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In March 1968, a week after his first show on the fledgling WBCN, Peter Wolf ran into Jim Parry, a Princeton graduate and self-professed “unregenerate folkie,” who had journeyed to the folk music Mecca of Harvard Square. Parry remembered, “He said, ‘I’m doing this show at this new station, but I’ve never engineered before and I have no idea how to do that.’ I said, ’Oh, gee, I did that when I was in school.” So, as simply as that, Parry joined the cast of characters on Wolf’s show, manning the controls, pushing buttons and cueing up records. At the end of each night, as dawn closed in, Wolf would launch into a closing rap in which he thanked his cohorts including “Jim Parry – looking so merry!”
In May, when WBCN went 24/7 with free-form rock replacing all classical music programming, Tommy Hadges, Al Perry and Jim Parry all received their own weekly shows; by April ‘69, the graveyard shift from 2am to 5am was handled by cleanup man Jim Parry. Along with being one of the first full-timers, he also, rather famously, gave Danny Schechter the title that would identify him for his entire radio career. When Parry couldn’t read Schechter’s infamous scrawl, he told the newsman he could read it himself on the air. Parry gave the nervous Schechter an impromptu windup for his first radio moment: “Danny Schechter – the news detector…the news inspector…the NEWS DISSECTOR!!’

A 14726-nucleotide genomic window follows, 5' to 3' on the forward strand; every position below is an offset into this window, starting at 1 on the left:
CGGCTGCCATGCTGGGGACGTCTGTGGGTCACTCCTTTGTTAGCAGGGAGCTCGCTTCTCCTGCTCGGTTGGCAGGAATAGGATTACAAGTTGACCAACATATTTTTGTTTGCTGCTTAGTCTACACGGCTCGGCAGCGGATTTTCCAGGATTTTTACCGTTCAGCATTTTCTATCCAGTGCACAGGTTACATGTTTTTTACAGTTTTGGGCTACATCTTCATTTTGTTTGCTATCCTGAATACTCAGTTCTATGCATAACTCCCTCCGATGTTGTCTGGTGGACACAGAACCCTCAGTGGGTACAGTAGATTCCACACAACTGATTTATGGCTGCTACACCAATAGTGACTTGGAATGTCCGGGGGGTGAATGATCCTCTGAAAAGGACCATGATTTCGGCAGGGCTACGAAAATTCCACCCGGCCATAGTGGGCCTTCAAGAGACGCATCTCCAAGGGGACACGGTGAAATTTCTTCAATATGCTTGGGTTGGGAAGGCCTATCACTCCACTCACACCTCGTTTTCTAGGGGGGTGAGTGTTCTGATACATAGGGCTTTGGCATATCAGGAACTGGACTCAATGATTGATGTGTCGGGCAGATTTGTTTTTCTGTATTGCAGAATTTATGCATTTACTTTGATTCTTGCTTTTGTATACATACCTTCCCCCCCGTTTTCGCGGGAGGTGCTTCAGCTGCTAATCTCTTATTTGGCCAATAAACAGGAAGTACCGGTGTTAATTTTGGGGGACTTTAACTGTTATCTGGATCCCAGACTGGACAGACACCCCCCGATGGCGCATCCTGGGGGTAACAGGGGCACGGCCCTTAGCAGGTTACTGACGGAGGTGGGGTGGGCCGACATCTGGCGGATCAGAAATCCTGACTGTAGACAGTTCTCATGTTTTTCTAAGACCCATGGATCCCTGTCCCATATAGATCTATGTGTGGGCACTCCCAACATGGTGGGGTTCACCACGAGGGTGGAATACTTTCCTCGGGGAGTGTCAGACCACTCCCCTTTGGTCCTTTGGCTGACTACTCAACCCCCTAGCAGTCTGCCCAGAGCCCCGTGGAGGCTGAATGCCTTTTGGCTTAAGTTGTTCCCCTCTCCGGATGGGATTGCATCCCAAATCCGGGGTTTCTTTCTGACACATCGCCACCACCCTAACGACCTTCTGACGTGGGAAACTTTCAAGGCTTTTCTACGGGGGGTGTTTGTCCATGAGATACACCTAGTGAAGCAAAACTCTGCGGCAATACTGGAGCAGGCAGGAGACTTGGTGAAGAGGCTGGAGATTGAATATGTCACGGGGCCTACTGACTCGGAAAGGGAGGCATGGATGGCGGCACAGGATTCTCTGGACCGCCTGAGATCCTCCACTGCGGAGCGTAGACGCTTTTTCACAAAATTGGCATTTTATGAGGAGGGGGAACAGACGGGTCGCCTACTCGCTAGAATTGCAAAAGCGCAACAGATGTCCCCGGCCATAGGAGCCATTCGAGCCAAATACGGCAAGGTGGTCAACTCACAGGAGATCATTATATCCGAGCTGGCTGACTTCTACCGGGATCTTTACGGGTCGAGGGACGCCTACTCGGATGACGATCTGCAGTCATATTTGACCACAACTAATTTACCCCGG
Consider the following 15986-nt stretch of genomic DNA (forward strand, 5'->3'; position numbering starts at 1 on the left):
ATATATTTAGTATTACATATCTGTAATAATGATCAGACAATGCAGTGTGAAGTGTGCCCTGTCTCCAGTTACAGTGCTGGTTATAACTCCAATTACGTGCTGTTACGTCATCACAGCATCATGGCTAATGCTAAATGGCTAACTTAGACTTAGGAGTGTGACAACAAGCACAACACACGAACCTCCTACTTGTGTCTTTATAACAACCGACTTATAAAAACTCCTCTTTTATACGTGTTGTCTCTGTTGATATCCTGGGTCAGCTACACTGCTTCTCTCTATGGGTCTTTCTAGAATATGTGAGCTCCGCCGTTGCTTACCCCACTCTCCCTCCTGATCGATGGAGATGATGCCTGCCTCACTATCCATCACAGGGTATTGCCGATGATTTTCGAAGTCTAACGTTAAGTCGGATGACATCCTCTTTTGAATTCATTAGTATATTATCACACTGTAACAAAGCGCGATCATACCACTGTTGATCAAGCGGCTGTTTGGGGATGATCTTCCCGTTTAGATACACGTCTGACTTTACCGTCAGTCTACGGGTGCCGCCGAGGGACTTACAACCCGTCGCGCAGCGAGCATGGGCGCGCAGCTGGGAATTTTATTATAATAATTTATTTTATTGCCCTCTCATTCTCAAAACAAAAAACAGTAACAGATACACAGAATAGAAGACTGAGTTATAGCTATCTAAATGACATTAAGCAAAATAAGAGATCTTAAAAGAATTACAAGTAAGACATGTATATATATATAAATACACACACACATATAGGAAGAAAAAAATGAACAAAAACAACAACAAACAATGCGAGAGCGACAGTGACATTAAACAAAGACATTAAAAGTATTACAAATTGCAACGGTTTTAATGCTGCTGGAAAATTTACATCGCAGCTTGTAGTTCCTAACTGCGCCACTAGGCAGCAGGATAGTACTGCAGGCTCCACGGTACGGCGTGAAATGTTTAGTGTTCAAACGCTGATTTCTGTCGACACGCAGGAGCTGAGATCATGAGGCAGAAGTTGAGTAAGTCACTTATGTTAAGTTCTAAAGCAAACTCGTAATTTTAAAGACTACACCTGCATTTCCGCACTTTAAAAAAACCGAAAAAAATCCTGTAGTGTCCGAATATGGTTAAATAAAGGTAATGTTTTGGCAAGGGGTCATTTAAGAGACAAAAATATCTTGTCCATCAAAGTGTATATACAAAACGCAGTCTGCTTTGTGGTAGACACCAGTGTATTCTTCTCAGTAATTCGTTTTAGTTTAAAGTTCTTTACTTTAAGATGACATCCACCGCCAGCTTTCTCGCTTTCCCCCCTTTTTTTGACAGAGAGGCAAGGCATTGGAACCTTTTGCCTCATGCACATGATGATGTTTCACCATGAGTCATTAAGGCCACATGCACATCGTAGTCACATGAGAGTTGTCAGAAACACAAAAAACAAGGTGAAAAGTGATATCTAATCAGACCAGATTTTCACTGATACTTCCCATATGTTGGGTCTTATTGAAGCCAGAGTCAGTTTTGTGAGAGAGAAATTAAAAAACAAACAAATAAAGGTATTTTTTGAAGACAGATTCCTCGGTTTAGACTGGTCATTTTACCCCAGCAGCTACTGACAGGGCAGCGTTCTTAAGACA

After the famous WBCN strike was resolved in 1979, an inevitable trimming of the staff ensued with Parry, the one DJ left who could trace his genealogy back to the first nights of “The American Revolution,” unexpectedly drawing a pink slip. “I was not pleased with the end,” he explained sourly. “They fired a couple of people in each department; but, it was really changing…a lot. The guys that came in knew how to run radio stations and it became very different.”
Published on April 20, 2014
(by Carter Alan)
Carter Alan is a former WBCN DJ now heard on WZLX-FM in Boston. He is the author of Radio Free Boston: The Rise and Fall of WBCN (University Press of New England, 2013), available here as well as from Amazon and Barnes & Noble.